Problems returning from maternity leave…

pregnant1. One of my cleaners has been on maternity leave since January and has provisionally said that she would like to return to work in September.

2. We are not sure that she is going to return so I rang her to discuss this with her. She says that she does want to comeback but is looking to comeback part time, working Mon, Tues & Thursday only, at times around the nursery opening times, allowing her time to also travel.

3. She also mentions in the conversation that she wanted to come in before then to catch up with the team for a few days.

4. Lastly she also tells me that her child has a slight medical condition, and that she will be expecting to have to take some time off for appointments and if the child is sick.

What are the various issues here, and how would I deal with each one?

]  1. Assuming your employee is employed by you under a contract of employment, then she is entitled to take up to 52 weeks statutory maternity leave. Therefore returning in September is appropriate. In order to return early from maternity leave, she must give you at least 8 weeks notice of her return – again fine.

2. An employee has a statutory right to make a request to work flexibly, e.g. to change start or finish times, do part-time hours etc. if they meet certain criteria – they must:

  • be an employee – agency workers do not qualify
  • have worked for you continuously for at least 26 weeks on the date they make their request
  • not have made another statutory request during the past 12 months

Assuming the employee in question meets these criteria, then you are required to seriously consider whether your business can accommodate this request. You can agree to this request outright, or if you do not agree to it or require more information, then you must arrange to hold a meeting with the employee to discuss this (the employee will have a right to be accompanied by a work colleague or trade union representative). Employers should considered requests in a reasonable manner and can only refuse them if there is a business reasons for doing so, this reason must be from the following list:

  • the burden of additional costs
  • an inability to reorganise work amongst existing staff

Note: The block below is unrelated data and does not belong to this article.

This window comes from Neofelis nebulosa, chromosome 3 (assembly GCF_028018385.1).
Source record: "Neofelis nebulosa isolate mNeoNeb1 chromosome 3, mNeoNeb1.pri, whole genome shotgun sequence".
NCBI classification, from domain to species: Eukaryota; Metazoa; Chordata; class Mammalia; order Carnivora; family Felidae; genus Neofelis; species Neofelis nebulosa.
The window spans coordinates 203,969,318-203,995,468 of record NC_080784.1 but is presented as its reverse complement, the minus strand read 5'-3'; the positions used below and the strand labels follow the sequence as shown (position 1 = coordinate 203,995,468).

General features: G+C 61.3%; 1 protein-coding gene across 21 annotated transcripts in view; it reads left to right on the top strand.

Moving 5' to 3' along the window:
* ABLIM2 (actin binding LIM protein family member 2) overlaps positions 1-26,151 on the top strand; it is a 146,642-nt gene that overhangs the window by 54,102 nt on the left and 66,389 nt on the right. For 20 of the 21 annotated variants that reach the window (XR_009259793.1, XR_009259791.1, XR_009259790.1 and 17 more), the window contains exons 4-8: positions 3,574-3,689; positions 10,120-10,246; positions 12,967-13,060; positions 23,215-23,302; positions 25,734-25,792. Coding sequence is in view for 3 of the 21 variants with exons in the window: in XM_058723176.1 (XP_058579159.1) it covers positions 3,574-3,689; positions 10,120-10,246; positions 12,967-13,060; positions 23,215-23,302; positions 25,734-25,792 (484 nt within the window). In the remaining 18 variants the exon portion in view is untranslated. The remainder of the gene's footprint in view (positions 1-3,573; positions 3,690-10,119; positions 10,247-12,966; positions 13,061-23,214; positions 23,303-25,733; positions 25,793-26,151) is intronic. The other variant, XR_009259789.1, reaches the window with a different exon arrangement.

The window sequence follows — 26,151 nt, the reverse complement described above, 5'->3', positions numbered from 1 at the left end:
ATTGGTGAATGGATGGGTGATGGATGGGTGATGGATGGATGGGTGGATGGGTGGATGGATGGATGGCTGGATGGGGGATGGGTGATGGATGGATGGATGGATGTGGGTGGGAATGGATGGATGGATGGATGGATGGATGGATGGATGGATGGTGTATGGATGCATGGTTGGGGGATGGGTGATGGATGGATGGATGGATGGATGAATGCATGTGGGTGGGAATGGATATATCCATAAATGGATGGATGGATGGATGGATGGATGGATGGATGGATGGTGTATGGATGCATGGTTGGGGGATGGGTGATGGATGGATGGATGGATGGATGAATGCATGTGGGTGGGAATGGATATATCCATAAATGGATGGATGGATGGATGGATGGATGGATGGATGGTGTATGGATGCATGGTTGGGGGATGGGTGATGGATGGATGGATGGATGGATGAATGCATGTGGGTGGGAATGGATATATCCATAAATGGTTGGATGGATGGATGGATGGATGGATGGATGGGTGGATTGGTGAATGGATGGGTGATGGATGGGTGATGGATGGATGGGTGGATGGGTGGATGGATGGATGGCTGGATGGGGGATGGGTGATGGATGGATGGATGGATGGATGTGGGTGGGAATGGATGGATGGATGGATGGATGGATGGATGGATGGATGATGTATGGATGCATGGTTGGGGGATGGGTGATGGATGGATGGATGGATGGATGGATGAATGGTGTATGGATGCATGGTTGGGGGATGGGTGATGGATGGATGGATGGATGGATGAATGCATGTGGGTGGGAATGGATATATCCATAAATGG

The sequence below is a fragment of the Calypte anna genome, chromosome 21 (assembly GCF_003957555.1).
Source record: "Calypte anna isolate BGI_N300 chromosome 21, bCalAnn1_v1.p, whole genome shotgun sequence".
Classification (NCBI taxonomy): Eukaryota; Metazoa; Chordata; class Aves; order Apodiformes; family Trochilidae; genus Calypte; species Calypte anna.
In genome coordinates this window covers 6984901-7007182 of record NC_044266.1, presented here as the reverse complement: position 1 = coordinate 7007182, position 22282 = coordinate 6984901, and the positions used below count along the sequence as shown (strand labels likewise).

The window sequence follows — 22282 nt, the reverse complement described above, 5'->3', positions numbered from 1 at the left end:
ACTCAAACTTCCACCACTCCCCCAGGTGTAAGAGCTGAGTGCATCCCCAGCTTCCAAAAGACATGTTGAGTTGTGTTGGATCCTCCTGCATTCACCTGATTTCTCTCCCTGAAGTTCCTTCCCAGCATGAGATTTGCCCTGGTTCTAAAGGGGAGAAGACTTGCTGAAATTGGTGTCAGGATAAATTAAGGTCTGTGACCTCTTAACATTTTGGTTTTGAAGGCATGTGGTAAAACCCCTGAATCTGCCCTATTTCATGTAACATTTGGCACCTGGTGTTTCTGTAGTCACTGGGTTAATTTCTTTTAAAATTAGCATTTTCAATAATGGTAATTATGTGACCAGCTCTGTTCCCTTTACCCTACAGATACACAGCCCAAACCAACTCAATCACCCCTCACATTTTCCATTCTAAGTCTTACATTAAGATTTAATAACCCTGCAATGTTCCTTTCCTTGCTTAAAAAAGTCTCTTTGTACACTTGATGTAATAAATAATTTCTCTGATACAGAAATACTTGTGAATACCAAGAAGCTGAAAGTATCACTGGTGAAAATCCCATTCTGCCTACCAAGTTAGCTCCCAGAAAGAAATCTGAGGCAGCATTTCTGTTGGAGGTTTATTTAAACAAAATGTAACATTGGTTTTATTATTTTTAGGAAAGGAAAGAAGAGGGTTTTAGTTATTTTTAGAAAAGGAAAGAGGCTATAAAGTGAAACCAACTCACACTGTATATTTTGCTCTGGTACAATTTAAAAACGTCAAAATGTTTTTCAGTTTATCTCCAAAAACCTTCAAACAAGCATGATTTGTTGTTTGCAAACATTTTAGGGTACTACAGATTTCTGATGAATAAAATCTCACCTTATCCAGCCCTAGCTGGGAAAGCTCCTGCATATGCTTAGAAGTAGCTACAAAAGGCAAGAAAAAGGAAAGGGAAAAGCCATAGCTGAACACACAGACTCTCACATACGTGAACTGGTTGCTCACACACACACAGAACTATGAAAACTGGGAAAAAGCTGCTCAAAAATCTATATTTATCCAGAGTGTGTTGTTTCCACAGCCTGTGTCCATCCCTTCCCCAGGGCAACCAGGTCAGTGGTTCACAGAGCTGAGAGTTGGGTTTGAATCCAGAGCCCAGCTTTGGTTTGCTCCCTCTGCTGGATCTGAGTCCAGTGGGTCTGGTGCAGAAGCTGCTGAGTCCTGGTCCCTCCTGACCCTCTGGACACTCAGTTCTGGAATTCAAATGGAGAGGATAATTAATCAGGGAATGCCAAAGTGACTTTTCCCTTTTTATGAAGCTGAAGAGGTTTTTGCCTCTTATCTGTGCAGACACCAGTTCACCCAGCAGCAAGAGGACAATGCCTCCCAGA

• an inability to recruit additional staff
  • a detrimental impact on quality
  • a detrimental impact on performance
  • detrimental effect on ability to meet customer demand
  • insufficient work for the periods the employee proposes to work
  • a planned structural changes to the business.

Your employee should also be given a right to appeal against a decision to refuse a flexible working request. The law requires the process to be completed within three months of the request being received, this includes any appeals.

3. It is reasonable for the employee to want to stay in touch during her maternity leave period, and is probably to your benefit to allow her to catch up with her team before her return. It will be discretionary however as to whether you wish to allow this or not. If you do and deem this to be working time, then the easiest way to remunerate this would be to give her the equivalent hours off in lieu once she returns to work.

4. Employees  are entitled to take 18 weeks unpaid parental leave (assuming she has at least 1 years continuous service with you) for each child. A week’s leave is equal to the length of time the employee is normally required to work in a week e.g. 5 days for someone working Monday to Friday, 2 days for someone working Tuesday and Friday only etc. It might be appropriate for this employee to take some of her parental leave around the child’s medical needs.

All employees are also entitled to reasonable unpaid time off to deal with an emergency involving a dependent (however it is unlikely that planned medical appointments would fit this criteria). There’s no set amount of time stipulated to deal with an unexpected event involving a dependent – it will vary depending on what the event is. For most cases one or two days should be sufficient to deal with the short-term problem.

As both parental leave and dependent leave are unpaid (assuming your contract of employment does not make any provision for payment for this leave), there is nothing to stop the employee from utilising some of the paid annual leave she may have accumulated during her maternity leave to attend her child’s immediate medical appointments should she wish to.


(Article updated March 2018)

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